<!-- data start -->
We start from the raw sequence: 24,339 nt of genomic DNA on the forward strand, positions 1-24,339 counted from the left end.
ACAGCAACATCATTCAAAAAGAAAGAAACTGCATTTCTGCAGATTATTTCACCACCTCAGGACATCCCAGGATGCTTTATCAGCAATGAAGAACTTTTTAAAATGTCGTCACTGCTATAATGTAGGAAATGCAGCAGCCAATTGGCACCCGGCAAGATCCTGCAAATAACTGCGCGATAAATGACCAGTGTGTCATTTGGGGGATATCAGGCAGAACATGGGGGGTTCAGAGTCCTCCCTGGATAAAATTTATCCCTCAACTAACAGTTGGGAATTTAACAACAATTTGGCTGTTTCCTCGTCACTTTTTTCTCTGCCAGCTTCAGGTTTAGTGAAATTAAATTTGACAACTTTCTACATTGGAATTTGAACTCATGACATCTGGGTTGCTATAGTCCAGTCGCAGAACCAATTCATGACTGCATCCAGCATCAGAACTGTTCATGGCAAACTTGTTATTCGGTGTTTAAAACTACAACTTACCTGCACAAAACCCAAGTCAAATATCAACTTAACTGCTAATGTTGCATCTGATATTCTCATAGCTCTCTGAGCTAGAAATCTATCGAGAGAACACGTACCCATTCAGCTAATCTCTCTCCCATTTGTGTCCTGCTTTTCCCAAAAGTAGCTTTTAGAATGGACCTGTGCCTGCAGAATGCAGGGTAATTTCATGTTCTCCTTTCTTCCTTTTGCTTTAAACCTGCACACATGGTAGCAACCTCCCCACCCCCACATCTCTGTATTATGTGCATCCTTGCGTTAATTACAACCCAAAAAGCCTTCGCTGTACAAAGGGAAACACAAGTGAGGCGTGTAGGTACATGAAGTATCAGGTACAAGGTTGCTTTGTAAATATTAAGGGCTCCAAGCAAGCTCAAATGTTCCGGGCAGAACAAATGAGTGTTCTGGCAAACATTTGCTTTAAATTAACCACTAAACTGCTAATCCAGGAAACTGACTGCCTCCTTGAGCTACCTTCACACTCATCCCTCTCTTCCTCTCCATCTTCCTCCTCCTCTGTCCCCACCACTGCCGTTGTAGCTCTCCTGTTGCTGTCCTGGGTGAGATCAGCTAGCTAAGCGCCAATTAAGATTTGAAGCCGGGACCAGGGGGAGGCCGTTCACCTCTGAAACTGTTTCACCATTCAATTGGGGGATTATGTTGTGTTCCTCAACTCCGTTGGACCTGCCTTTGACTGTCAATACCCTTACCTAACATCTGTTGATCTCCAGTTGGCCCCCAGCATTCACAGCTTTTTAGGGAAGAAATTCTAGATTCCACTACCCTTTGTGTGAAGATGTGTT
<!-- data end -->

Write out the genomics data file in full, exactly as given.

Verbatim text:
We start from the raw sequence: 24,339 nt of genomic DNA on the forward strand, positions 1-24,339 counted from the left end.
ACAGCAACATCATTCAAAAAGAAAGAAACTGCATTTCTGCAGATTATTTCACCACCTCAGGACATCCCAGGATGCTTTATCAGCAATGAAGAACTTTTTAAAATGTCGTCACTGCTATAATGTAGGAAATGCAGCAGCCAATTGGCACCCGGCAAGATCCTGCAAATAACTGCGCGATAAATGACCAGTGTGTCATTTGGGGGATATCAGGCAGAACATGGGGGGTTCAGAGTCCTCCCTGGATAAAATTTATCCCTCAACTAACAGTTGGGAATTTAACAACAATTTGGCTGTTTCCTCGTCACTTTTTTCTCTGCCAGCTTCAGGTTTAGTGAAATTAAATTTGACAACTTTCTACATTGGAATTTGAACTCATGACATCTGGGTTGCTATAGTCCAGTCGCAGAACCAATTCATGACTGCATCCAGCATCAGAACTGTTCATGGCAAACTTGTTATTCGGTGTTTAAAACTACAACTTACCTGCACAAAACCCAAGTCAAATATCAACTTAACTGCTAATGTTGCATCTGATATTCTCATAGCTCTCTGAGCTAGAAATCTATCGAGAGAACACGTACCCATTCAGCTAATCTCTCTCCCATTTGTGTCCTGCTTTTCCCAAAAGTAGCTTTTAGAATGGACCTGTGCCTGCAGAATGCAGGGTAATTTCATGTTCTCCTTTCTTCCTTTTGCTTTAAACCTGCACACATGGTAGCAACCTCCCCACCCCCACATCTCTGTATTATGTGCATCCTTGCGTTAATTACAACCCAAAAAGCCTTCGCTGTACAAAGGGAAACACAAGTGAGGCGTGTAGGTACATGAAGTATCAGGTACAAGGTTGCTTTGTAAATATTAAGGGCTCCAAGCAAGCTCAAATGTTCCGGGCAGAACAAATGAGTGTTCTGGCAAACATTTGCTTTAAATTAACCACTAAACTGCTAATCCAGGAAACTGACTGCCTCCTTGAGCTACCTTCACACTCATCCCTCTCTTCCTCTCCATCTTCCTCCTCCTCTGTCCCCACCACTGCCGTTGTAGCTCTCCTGTTGCTGTCCTGGGTGAGATCAGCTAGCTAAGCGCCAATTAAGATTTGAAGCCGGGACCAGGGGGAGGCCGTTCACCTCTGAAACTGTTTCACCATTCAATTGGGGGATTATGTTGTGTTCCTCAACTCCGTTGGACCTGCCTTTGACTGTCAATACCCTTACCTAACATCTGTTGATCTCCAGTTGGCCCCCAGCATTCACAGCTTTTTAGGGAAGAAATTCTAGATTCCACTACCCTTTGTGTGAAGATGTGTT